To the average person, the problems of wealthy children are unimaginable. A wealthy child’s life is supposed to be perfect. But within the quiet, peaceful, luxurious and rich neighborhood of the wealthy are children who suffer the most from the two most common stigma of wealth; Anxiety and depression.
Although these children are surrounded with wealth and the good things of life, they often fight many internal battles, one of which is the unreasonable expectation they are made to live up to. Not only do regular people expect so much from them, their own parents and extended family members also do so. They are, thus, under immense pressure to make decisions that make the family name ‘look good’. A closer look at these wealthy children will reveal the pain, confusion, internal struggles and doubt they deal with on a day-to-day basis. They usually cannot disclose these internal battles to their parents or friends because no one expects them to have any cause to worry – especially after being given so much.
However, the worries of these wealthy children have nothing to do with having a roof over their heads or worrying about the source of their next meals. Their worries are emotional and because they belong to a world that is supposed to be perfect, they deny themselves peace and happiness in order to please everyone.
Three things have been found to be major contributors to the stress and internal struggles of the wealthy child:
The first is their expectation of themselves. Being born into wealth places a natural demand on you to do more than others. This demand requires that you use the resources at your disposal to better yourself and do greater things in the world. Unfortunately, the capacity to be better, successful and attain wealth does not come naturally to an individual who is born into wealth. These children go to the most prestigious schools where they are taught everything but wealth, money and how to succeed. Their parents who should also help sometimes have no idea how to go about it or are preoccupied with making more money. The discussion about money and wealth in most wealthy homes has become a taboo almost as much as the topic of sex. As such, the weight of wanting to succeed without the corresponding help and education weigh these children down and reduces their overall self-esteem.
The children of the wealthy suffer in their own ways. They might not be in need of money, but they are burdened from the weight of their internal mind battles.
The second cause of internal battle for wealthy children is their parent’s expectations. The pressure to make their parents proud of them, the constant war and emotional divide over family business succession, the conditional inheritance hinging on special kind of relationships, parental approval over certain key life decisions and having to constantly live in the shadow of their successful parents are all borne out of this same heavy parental expectation. Worse of all is that these expectations show up late in their lives when the cost of changing their life’s direction becomes too disruptive and painful. Below are some of the raw feedbacks we got from children born into wealthy homes;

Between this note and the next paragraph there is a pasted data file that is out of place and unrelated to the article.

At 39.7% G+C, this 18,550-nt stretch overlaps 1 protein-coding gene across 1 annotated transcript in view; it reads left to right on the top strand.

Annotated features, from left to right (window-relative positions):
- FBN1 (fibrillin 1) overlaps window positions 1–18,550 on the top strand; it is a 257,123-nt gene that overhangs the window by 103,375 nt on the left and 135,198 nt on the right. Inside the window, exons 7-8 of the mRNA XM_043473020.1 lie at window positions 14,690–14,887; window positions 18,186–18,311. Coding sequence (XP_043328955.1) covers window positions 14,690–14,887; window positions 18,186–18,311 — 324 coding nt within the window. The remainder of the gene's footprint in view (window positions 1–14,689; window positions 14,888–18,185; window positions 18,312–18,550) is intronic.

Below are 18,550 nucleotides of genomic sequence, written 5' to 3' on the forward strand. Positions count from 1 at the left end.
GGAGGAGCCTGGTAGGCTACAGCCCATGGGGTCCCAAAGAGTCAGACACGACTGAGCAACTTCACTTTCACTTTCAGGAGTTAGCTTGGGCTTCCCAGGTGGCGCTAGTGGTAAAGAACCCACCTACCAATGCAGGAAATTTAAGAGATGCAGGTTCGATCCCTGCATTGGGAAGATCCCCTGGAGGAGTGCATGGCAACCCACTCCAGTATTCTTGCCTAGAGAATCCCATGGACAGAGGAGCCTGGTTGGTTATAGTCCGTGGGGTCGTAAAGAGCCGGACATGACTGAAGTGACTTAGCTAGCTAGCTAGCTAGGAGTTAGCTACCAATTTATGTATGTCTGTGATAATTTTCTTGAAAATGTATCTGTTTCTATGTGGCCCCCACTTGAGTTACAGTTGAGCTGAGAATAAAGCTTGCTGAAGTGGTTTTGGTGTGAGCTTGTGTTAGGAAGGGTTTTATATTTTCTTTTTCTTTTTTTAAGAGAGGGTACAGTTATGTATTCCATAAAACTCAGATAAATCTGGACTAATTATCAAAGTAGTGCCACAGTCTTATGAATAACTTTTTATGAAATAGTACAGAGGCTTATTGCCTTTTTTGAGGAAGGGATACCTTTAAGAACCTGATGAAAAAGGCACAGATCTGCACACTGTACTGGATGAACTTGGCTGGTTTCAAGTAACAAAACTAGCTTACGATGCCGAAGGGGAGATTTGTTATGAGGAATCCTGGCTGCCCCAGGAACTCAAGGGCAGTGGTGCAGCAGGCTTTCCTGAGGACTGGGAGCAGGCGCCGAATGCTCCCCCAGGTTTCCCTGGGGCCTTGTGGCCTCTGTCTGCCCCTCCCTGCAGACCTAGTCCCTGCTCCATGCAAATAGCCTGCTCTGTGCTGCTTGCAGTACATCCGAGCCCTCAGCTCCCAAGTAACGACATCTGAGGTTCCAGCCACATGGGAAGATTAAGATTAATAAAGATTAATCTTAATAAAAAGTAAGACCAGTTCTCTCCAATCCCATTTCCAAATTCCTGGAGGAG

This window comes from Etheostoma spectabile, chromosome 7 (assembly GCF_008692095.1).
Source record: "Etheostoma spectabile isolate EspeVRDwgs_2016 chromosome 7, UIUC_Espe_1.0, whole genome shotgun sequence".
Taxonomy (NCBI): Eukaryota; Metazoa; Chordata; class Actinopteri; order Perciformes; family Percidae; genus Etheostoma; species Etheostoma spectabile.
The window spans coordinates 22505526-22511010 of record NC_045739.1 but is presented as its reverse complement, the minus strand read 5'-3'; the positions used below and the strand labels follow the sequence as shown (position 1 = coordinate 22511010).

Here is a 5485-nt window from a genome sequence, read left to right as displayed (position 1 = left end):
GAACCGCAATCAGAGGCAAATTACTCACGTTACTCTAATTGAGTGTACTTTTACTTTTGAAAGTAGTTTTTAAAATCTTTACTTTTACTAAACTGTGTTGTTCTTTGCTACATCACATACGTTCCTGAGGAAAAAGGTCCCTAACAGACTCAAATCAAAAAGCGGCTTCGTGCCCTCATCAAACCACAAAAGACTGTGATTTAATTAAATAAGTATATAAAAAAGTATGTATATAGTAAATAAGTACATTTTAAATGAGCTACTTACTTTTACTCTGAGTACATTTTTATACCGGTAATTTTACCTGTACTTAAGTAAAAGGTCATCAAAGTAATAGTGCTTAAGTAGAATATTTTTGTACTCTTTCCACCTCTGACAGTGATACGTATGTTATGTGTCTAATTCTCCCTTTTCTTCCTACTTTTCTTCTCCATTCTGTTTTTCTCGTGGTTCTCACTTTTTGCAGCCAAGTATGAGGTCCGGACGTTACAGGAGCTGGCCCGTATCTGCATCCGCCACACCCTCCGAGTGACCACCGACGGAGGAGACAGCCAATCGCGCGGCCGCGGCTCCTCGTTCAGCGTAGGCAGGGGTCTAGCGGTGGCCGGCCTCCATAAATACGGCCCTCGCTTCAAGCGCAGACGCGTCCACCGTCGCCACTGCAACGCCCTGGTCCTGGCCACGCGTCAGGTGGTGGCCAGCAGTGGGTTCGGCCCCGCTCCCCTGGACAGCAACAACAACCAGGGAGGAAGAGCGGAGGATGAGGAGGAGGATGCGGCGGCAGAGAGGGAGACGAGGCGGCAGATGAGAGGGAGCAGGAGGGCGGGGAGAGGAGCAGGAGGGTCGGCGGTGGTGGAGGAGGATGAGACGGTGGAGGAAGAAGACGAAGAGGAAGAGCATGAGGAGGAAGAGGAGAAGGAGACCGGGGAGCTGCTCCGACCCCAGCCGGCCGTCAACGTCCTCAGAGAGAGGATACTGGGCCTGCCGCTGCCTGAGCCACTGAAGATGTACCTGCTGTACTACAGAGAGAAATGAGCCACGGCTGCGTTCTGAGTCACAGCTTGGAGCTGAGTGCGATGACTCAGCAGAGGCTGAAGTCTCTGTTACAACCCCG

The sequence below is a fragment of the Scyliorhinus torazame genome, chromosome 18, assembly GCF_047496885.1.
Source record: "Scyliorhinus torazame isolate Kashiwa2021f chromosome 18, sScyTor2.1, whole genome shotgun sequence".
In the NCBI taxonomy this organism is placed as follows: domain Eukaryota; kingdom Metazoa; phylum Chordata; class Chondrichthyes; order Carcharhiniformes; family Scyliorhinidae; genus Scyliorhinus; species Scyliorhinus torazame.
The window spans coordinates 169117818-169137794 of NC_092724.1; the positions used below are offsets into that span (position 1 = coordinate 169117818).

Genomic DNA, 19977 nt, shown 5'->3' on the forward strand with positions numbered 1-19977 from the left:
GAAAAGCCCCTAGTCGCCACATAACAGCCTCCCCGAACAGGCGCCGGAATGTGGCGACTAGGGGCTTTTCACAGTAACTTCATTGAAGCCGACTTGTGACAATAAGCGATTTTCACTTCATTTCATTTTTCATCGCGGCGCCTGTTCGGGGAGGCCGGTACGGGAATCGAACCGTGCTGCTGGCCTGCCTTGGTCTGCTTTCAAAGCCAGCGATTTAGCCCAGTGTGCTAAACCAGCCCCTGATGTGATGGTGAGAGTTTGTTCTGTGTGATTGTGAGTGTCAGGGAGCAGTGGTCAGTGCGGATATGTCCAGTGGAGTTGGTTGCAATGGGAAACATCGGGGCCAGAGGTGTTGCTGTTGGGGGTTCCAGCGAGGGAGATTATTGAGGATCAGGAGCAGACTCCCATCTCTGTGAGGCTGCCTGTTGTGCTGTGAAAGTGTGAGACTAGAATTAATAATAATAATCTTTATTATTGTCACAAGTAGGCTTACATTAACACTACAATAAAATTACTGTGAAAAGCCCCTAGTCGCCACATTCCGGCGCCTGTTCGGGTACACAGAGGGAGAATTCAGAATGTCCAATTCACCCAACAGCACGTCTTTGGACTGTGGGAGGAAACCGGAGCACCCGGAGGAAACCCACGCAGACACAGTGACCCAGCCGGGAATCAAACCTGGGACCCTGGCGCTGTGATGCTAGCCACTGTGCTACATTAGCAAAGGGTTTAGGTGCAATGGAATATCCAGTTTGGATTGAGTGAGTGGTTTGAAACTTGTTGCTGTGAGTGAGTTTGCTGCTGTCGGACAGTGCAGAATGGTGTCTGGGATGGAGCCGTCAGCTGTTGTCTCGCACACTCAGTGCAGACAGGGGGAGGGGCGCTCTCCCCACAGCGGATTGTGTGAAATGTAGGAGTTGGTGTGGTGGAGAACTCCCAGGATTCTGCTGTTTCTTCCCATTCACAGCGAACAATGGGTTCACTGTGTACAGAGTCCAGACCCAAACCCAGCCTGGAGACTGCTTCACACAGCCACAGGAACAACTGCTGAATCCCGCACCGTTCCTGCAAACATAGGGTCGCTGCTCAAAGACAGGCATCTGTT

“When you are born into a wealthy family, your parents will forever lord over you. However, if you could prove yourself, by succeeding outside the family business, you will be able to call the shots. My dad uses his money to manipulate us. He has the money; he makes the rules and he made that very clear.”
“I think my parents genuinely view me as an investment and it’s pretty flawed. I have to be who my father wants me to be, because he’s put so much money towards crafting me into that person. I might as well be broke and free“
“I desperately want the label of my family name to come off. I do not want my family labels to define who I am. I want to live life on my own terms. I think that one of the ways to find happiness in life is to figure out your own goals, and forget about the goals your parents set for you“
The third source of stress for wealthy children comes from the society at large. It is almost like being wealthy attracts a lot of hate from the society. People are constantly trying to get at you and take advantage of you.
“You are hated by the media. Somehow, you don’t deserve your money; you didn’t work hard for it, you need to give more, or you are to be blamed for income inequality. If you post anything you have on social media, you are bragging. They have never been such an organized attempt to vilify and defame the wealthy kid like it is today.
The key question for parents is, ‘what are your children not telling you that they are telling a total stranger?’ This is where the need for a wealth advisor comes in. Perhaps the most important role of a wealth advisor is to serve as a catalyst for starting these very vital conversations about you, money, your wealth and how your children feel about it. The focus is to address the fundamental issues and not the symptoms. Your children need help and you should get them the help that they need because the preservation of your wealth depends on it.
We have compiled 38 of the most insightful feedback we have gotten from children born into wealthy homes concerning their fears, concerns and the internal battles.
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Keep preparing your children for success.
Grace Agada-The Senior Wealth Advisor and Founder Create Solid Wealth. Article was First Published in The Business day Newspaper.